Anonymous immediately erased my corrections and inserted a slightly modified version of his former article. The new version has all of his earlier errors (except that “never used the term” dialectic becomes 2 mentions of dialectics, not the true total of 13 that I documented). And he adds a new error that completely misrepresents what Hegel said in the preface to Phenomenology. Anonymous claims that Hegel “only mentions this triad two times, attributing it to Immanuel Kant and criticizing it as being a lifeless schema.” But what Hegel really criticizes is Kant’s version of dialectics, which took the form of tables. Hegel says that “the triadic form must not be regarded as scientific when it is reduced to a lifeless schema, . . . and when scientific organization is degraded into a table of terms. Kant rediscovered this triadic form by instinct, but in his [Kant’s] work it was still lifeless and uncomprehended; since then [since Kant] it has, however, been raised to its absolute significance so that the Notion of Science has emerged.” Do those words support Anonymous’s claim that Hegel said his own dialectics, contrasted with Kant’s tables, were a “lifeless schema”? Hegel is clearly praising the "scientific" dialectics that have emerged since Kant's tables. He is hinting that we should look for concealed dialectics in Phenomenology. (The dialectics definitely are concealed, for they are used to covertly express his atheism.)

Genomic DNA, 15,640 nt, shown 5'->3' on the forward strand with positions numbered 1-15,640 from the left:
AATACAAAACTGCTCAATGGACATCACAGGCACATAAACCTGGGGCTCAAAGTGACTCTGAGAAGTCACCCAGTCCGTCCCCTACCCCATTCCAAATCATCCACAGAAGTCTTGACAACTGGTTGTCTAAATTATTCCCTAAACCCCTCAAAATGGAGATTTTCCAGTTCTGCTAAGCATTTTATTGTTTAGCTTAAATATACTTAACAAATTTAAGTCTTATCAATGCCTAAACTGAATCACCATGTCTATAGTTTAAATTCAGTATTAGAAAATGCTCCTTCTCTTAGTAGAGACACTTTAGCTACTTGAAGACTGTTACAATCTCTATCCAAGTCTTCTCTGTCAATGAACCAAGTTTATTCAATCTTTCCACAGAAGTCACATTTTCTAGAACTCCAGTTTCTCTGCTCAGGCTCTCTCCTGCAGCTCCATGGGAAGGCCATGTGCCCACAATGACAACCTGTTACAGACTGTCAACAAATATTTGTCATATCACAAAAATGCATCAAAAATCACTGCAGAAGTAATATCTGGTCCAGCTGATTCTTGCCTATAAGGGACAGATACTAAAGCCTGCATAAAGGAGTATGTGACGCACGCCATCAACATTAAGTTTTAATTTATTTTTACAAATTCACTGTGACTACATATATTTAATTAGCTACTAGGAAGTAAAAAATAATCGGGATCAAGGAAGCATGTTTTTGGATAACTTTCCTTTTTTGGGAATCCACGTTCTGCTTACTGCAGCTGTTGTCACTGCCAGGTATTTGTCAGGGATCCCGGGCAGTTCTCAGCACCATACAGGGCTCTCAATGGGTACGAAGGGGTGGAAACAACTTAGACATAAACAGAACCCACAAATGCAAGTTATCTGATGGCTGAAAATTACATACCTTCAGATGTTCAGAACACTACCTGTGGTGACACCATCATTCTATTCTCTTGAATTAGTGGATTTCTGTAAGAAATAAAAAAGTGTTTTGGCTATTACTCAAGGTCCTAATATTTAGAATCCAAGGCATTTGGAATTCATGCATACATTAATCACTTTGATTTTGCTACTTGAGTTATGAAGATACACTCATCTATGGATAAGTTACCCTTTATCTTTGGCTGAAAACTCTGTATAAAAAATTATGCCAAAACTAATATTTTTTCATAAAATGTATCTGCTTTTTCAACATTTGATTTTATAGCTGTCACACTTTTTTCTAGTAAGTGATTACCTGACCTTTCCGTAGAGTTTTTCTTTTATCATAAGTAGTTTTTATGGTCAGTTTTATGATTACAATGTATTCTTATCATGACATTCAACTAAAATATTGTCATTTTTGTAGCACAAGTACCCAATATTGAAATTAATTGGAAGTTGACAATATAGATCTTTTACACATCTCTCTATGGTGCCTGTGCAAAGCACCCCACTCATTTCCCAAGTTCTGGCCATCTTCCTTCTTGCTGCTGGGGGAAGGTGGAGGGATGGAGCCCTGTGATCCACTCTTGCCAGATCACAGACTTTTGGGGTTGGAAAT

My original article did not try to hide the fact that most interpreters who have an opinion adopt Mueller’s 1959 opinion. I quoted Verene: “No first-rate Hegel scholar speaks of Hegel having a dialectic of thesis-antithesis-synthesis.” But I go on to introduce extensive evidence that Hegel – and Marx – did employ dialectics. I present 10 examples, including 4 from Marx’s “dialectical materialism.” My revised article (introduced two days ago) is much shorter, providing just two examples plus an abbreviated version of Marx’s chief dialectic. Anonymous, in contrast, is unable to provide a single example of a dialectic that fits his false description.

I’m discussing this problem at length here, because the intervention of an editor is clearly needed. Meanwhile, I’m restoring my abbreviated version of my original article.Atticusattor (talk) 04:45, 13 December 2013 (UTC)

It is not only who reverted your edits. I also reverted your edits. Your previous version was a mess (you might want to review WP:NOR, WP:STRUCTURE, WP:UNDUE, WP:V, WP:INTEGRITY, WP:RS/AC, and WP:TOPIC), while your comments here on the talk page are an attempt at arguing from "first principles." Please note that Wikipedia talk pages are not forums.